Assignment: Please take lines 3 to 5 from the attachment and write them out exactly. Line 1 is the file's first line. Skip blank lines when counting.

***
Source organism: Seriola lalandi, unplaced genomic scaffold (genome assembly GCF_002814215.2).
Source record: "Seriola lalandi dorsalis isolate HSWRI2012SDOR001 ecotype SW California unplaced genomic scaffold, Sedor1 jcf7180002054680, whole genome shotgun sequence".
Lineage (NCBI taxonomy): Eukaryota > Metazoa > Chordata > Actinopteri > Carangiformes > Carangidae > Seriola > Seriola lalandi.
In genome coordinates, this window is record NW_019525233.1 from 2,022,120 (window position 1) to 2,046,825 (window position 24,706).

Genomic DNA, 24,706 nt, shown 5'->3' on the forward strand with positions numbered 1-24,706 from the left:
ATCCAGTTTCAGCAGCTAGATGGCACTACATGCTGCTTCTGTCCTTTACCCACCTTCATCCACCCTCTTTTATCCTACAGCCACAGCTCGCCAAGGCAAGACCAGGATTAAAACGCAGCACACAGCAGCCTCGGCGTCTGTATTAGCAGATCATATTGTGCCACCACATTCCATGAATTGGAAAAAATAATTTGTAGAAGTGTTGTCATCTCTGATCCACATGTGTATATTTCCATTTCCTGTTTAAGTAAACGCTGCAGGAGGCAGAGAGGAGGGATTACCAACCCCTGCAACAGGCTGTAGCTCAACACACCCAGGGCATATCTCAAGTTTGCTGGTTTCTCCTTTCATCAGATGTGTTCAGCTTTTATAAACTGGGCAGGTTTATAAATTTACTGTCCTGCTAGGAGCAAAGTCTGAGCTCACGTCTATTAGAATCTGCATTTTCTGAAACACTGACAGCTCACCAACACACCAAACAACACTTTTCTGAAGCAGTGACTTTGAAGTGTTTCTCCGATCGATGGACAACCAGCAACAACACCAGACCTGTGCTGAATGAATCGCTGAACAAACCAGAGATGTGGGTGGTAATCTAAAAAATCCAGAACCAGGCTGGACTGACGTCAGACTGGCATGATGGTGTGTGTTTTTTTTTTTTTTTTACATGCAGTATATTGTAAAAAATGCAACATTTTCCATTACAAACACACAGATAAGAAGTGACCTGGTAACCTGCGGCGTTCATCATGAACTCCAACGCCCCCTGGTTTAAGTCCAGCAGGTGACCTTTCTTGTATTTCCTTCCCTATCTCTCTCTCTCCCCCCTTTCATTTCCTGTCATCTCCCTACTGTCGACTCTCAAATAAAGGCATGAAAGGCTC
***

Lineage (NCBI taxonomy): Eukaryota > Metazoa > Chordata > Actinopteri > Carangiformes > Carangidae > Seriola > Seriola lalandi.
In genome coordinates, this window is record NW_019525233.1 from 2,022,120 (window position 1) to 2,046,825 (window position 24,706).

Genomic DNA, 24,706 nt, shown 5'->3' on the forward strand with positions numbered 1-24,706 from the left: